I recently watched an Air Crash Investigation episode where Qantas flight 32 lost an engine shortly after takeoff. It was revealed that a stud pipe in a Rolls-Royce engine was made incorrectly, causing the pipe to snap and burst through the engine and the aircraft's wing, severing major hydraulic systems, and causing the ECAM to display pages and pages of errors.
On the final approach, the captain announced he wished to perform a ‘control check’. He said (and this is approximate):
When the aircraft is damaged, you have to certify it is safe to land before you try to land.
I assume this is so that the captain can make the necessary preparations if he feels his aircraft is not safe to land. On flight 32 this was done by moving the stick left and right to simulate lining up with the runway.
Perhaps a better question is back to the post's title.
What are the purposes of in-flight Control Checks?
In my example of Qantas Flight 32, the stick was moved left and right on final approach to simulate lining up with the runway. This was only small left and right control deflections. The flight deck had only minutes until landing. What was the captain expecting to see, or not to see? Can the captain after that brief manoeuvre be aware of his aircraft enough to make a decision?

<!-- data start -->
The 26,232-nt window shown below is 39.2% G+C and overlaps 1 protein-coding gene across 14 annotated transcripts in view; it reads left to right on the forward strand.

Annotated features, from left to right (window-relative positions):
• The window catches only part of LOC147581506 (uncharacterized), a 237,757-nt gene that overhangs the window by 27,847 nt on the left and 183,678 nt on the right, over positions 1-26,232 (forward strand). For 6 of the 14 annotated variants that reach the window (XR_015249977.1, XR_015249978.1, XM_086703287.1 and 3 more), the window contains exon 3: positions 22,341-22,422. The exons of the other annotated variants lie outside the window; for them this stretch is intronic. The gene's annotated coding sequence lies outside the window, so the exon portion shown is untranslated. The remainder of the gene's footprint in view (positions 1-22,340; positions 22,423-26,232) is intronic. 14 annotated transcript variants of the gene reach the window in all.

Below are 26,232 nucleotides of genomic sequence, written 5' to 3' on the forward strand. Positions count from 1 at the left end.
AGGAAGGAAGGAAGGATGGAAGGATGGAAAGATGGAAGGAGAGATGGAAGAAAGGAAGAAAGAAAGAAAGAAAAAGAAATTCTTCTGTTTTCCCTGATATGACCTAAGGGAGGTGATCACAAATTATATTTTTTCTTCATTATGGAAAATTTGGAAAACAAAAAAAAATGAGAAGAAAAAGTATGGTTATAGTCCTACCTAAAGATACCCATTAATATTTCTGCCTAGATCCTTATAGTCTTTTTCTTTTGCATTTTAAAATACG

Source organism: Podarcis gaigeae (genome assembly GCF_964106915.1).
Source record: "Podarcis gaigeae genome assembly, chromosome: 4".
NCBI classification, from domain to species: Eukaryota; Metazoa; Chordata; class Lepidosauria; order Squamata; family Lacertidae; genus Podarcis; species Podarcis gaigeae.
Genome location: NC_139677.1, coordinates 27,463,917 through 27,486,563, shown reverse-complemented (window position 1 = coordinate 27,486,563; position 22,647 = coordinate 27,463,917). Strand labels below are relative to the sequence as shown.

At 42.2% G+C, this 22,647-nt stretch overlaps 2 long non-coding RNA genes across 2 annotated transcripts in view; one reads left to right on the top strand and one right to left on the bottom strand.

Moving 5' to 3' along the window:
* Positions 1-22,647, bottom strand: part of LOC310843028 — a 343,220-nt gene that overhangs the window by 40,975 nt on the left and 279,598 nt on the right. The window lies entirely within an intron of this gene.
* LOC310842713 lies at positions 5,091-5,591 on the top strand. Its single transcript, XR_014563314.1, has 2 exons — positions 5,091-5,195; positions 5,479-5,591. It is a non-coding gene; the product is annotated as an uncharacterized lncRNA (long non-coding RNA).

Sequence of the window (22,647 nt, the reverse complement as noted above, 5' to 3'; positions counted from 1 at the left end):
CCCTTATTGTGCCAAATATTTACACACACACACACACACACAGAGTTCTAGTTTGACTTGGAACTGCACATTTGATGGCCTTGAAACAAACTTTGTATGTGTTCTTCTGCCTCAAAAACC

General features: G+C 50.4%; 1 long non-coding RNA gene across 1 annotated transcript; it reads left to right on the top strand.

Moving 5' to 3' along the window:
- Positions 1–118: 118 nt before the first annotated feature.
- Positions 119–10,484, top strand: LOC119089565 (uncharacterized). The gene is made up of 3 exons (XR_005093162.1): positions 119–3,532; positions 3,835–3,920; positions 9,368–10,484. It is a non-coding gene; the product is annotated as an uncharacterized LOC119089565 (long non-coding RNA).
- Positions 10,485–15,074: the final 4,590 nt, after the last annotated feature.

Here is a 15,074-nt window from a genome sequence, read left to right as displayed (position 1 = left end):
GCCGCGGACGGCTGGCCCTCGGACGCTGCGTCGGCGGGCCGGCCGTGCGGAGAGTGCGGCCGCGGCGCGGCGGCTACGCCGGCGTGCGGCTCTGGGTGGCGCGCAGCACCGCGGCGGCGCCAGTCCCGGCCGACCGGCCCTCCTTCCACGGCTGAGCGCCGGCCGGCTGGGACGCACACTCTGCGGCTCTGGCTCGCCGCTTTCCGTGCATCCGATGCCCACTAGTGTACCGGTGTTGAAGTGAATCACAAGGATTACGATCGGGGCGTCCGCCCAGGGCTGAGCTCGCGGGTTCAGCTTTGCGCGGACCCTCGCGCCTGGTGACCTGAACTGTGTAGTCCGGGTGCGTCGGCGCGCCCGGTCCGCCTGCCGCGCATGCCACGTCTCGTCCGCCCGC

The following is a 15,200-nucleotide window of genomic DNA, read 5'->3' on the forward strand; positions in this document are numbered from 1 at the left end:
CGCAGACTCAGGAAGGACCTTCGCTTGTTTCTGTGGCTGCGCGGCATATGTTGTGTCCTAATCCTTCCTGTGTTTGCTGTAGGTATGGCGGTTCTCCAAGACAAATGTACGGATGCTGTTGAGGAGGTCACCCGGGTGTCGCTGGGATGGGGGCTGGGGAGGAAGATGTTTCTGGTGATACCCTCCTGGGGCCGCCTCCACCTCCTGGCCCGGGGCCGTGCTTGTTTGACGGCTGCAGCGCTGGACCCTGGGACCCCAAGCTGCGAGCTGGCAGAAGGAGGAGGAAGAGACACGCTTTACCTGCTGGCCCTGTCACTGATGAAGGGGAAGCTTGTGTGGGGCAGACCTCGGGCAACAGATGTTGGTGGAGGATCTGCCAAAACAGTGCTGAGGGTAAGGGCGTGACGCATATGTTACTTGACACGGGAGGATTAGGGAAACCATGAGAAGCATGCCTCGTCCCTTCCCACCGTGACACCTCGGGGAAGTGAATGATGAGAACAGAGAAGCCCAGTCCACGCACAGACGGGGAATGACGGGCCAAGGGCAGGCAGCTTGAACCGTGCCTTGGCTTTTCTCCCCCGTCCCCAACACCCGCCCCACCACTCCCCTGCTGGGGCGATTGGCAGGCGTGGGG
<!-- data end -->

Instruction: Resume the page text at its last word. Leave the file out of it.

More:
Does this mean then that a Control Check only comes, or should only be done, if you are worried that the aircraft cannot land? Can it be done at any other time? In other words: is an in-flight control check only done for landing?
Wikipedia Flight 32: https://en.m.wikipedia.org/wiki/Qantas_Flight_32